After Bahá’u’lláh's confinement in the Most Great Prison in 'Akka had ended, but while He was yet residing in the town, an Egyptian merchant, ‘Abdu’l-Karim, afire with God's latest message, desired to visit Him. He wrote for permission to go on pilgrimage. He must have been greatly surprised when the reply arrived: he might go on pilgrimage but only after all his debts were paid.
He had been in business for many years. His caravans crossed the desert with precious cargo. He had quite naturally been interested in expanding his business, but now his consuming interest was to 'owe no man anything'. It followed that when he received payment, instead of investing it for further gain, he paid off a debt. This continued for five years, until at last he was debt-free.
His business shrank. No longer did 'love of wealth' consume him. When all his debts were paid, he had only enough to keep his family going in his absence and to pay for deck passage on a ship bound for Haifa. Formerly, he would have travelled first-class. Now he had neither bed nor warm stateroom. Never mind! He was going to see Bahá’u’lláh. As he crossed the gangplank, his shawl slipped into the water. The night would be chilly, but his heart was glad and he felt 'alive with prayer'.
Bahá’u’lláh informed His family that He was expecting an honoured guest. A carriage was sent to Haifa to pick up the merchant, but the attendant received no description of this very special guest. As the passengers disembarked, he watched them very carefully -- surely he would recognize someone so distinguished -- but the passengers appeared quite ordinary and in due time he returned to 'Akka with word that Bahá’u’lláh's visitor had not arrived. The merchant had expected to be met. He had no money left to hire a carriage. Bitterly disappointed, he seated himself on a bench, feeling forlorn and destitute. Bahá’u’lláh knew that His distinguished guest had arrived, even though he had not been recognized. This time He sent ‘Abdu’l-Bahá, who, in the twilight, recognized 'the disappointed figure huddled upon the bench'. Quickly the Master introduced Himself and explained what had happened. Then He asked the traveller if he would like to go to 'Akka that very night or if he would prefer to wait until morning. The merchant had already spent hours in prayer in preparation for his meeting with Bahá’u’lláh, but now he found that bitterness had seeped into his heart -- he had felt so forgotten and alone upon his arrival in Haifa. He had even begun to wonder about the very station of Bahá’u’lláh. For what had he given up his fortune? He was in spiritual torment. However, in the presence of this welcome and gentle Man, doubts and suspicions ebbed out of his soul; yet he felt the need of hours of prayer to feel spiritually ready to meet God's Emissary. As the story is told, 'Abbas Effendi knew instinctively that His new friend would not wish to seek a hotel at His expense, so finding that he preferred to wait until morning for the journey to 'Akka, 'he unbuttoned the long cloak that enveloped him, seated himself beside the pilgrim, and wrapped both on its ample folds. So they passed the night praying together, lost in that ecstasy of prayer that brings realization.'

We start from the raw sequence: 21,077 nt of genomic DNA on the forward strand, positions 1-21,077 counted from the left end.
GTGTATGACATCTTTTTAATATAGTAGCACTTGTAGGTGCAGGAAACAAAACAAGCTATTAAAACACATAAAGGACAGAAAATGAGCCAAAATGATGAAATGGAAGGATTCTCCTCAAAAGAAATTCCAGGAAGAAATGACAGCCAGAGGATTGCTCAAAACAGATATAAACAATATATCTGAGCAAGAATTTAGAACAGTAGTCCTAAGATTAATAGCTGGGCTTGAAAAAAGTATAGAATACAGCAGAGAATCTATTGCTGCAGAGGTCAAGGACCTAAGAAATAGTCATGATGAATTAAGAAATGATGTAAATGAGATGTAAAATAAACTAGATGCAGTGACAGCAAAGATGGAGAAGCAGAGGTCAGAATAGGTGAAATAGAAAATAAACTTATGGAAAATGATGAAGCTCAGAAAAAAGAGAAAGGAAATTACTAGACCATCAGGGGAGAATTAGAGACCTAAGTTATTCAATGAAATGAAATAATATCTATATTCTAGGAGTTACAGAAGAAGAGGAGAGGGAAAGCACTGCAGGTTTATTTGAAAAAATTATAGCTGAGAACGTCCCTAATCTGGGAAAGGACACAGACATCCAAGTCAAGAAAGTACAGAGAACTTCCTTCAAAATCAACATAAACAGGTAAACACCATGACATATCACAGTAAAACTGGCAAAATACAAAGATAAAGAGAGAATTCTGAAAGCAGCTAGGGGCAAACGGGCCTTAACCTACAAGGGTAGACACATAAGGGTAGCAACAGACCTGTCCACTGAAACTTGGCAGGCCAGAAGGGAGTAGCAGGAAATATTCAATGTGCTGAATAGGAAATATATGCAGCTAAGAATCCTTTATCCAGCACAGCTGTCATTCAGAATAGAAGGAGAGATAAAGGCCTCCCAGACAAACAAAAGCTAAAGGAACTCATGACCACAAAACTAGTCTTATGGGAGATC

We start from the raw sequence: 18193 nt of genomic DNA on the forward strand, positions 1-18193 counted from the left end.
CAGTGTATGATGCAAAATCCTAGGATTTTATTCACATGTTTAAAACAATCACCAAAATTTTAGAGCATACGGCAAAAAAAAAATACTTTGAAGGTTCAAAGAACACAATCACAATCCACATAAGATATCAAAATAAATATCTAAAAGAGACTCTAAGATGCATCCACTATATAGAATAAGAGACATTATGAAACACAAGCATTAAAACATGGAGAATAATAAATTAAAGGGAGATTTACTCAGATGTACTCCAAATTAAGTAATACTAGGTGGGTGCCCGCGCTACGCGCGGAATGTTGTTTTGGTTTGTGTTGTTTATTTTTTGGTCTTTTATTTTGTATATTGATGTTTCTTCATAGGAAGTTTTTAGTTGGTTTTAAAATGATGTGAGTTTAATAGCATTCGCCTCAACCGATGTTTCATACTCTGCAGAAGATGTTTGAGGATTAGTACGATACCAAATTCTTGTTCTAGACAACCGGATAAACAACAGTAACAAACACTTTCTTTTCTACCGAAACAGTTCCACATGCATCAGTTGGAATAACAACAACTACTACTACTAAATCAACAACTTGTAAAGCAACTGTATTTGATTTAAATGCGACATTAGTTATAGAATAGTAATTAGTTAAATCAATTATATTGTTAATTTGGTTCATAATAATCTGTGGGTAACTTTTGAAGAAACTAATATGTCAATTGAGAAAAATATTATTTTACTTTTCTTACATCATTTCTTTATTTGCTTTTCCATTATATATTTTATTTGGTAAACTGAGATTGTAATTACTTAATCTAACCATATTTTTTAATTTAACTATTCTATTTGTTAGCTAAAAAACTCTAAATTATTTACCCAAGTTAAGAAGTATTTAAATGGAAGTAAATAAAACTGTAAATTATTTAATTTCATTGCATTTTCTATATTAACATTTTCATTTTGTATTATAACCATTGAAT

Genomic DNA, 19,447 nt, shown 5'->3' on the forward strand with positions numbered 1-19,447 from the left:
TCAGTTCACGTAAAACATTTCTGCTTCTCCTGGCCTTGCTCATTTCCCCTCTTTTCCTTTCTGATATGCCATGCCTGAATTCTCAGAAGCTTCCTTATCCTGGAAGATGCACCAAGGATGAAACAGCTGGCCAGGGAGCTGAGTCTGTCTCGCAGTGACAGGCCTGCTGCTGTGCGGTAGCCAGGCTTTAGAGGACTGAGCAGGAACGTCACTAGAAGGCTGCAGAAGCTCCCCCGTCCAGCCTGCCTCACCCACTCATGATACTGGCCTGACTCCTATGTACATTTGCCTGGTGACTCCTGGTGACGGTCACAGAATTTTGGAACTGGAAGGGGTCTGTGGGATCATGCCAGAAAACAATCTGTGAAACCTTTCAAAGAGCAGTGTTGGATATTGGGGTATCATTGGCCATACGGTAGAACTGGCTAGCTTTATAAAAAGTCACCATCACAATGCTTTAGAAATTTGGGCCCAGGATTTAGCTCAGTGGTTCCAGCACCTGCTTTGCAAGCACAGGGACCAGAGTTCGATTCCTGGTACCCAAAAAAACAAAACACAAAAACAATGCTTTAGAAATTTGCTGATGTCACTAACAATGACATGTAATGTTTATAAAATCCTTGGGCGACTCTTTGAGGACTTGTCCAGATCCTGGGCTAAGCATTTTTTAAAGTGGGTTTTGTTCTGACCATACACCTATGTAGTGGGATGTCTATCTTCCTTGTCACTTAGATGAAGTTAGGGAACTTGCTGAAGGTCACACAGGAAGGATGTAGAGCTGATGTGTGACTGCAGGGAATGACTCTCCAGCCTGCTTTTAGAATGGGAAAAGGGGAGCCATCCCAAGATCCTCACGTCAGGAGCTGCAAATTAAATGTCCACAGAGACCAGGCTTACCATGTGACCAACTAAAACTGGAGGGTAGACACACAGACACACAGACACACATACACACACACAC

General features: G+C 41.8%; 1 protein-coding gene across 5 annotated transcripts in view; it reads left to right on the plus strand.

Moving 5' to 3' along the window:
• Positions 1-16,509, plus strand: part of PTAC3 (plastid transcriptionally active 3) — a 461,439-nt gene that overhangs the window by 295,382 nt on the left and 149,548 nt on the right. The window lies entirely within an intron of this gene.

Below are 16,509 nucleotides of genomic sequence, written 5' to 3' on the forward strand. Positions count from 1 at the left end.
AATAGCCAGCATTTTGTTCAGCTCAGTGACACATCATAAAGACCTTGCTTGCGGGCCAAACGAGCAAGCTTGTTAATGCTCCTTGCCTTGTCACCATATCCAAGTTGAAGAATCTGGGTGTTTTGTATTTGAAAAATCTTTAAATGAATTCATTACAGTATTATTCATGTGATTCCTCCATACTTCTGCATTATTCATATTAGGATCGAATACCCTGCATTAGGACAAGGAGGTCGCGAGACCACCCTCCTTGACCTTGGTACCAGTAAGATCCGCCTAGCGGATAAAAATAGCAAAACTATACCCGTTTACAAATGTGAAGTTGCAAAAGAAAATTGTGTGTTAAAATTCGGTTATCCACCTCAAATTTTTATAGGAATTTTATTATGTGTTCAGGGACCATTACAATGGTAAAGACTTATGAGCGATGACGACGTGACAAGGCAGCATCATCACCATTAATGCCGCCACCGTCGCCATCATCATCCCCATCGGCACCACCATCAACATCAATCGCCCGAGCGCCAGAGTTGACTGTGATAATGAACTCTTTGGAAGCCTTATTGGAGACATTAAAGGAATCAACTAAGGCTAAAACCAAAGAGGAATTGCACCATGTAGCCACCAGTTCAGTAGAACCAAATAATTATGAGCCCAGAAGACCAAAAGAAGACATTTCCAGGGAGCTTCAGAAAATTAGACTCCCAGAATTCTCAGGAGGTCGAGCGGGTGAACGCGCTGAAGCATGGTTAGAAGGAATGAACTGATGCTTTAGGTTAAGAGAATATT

The next morning they proceeded towards the prison-city of 'Akka. At long last the Egyptian appeared before Bahá’u’lláh with a glad heart, purified through five years of testing.